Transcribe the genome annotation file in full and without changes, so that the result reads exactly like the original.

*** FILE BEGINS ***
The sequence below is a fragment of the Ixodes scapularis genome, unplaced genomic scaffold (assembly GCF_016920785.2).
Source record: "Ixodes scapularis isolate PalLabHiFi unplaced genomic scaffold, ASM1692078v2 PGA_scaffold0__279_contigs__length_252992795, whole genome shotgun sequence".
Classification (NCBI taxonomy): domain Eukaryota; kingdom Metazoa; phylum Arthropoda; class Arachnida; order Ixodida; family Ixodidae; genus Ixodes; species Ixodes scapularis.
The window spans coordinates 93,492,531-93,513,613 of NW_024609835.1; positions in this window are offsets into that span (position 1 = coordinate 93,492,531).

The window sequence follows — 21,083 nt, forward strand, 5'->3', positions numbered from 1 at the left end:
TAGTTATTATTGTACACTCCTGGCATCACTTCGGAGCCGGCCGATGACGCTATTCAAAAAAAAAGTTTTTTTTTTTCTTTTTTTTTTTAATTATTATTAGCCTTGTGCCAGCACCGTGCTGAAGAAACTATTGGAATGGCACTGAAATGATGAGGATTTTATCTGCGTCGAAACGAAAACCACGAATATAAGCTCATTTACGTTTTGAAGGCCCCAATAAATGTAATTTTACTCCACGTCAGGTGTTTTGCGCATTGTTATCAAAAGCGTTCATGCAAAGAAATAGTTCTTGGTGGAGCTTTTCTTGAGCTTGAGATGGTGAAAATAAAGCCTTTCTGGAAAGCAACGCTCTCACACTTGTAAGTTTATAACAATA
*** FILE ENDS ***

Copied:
The sequence below is a fragment of the Ixodes scapularis genome, unplaced genomic scaffold (assembly GCF_016920785.2).
Source record: "Ixodes scapularis isolate PalLabHiFi unplaced genomic scaffold, ASM1692078v2 PGA_scaffold0__279_contigs__length_252992795, whole genome shotgun sequence".
Classification (NCBI taxonomy): domain Eukaryota; kingdom Metazoa; phylum Arthropoda; class Arachnida; order Ixodida; family Ixodidae; genus Ixodes; species Ixodes scapularis.
The window spans coordinates 93,492,531-93,513,613 of NW_024609835.1; positions in this window are offsets into that span (position 1 = coordinate 93,492,531).

The window sequence follows — 21,083 nt, forward strand, 5'->3', positions numbered from 1 at the left end:
TAGTTATTATTGTACACTCCTGGCATCACTTCGGAGCCGGCCGATGACGCTATTCAAAAAAAAAGTTTTTTTTTTTCTTTTTTTTTTTAATTATTATTAGCCTTGTGCCAGCACCGTGCTGAAGAAACTATTGGAATGGCACTGAAATGATGAGGATTTTATCTGCGTCGAAACGAAAACCACGAATATAAGCTCATTTACGTTTTGAAGGCCCCAATAAATGTAATTTTACTCCACGTCAGGTGTTTTGCGCATTGTTATCAAAAGCGTTCATGCAAAGAAATAGTTCTTGGTGGAGCTTTTCTTGAGCTTGAGATGGTGAAAATAAAGCCTTTCTGGAAAGCAACGCTCTCACACTTGTAAGTTTATAACAATA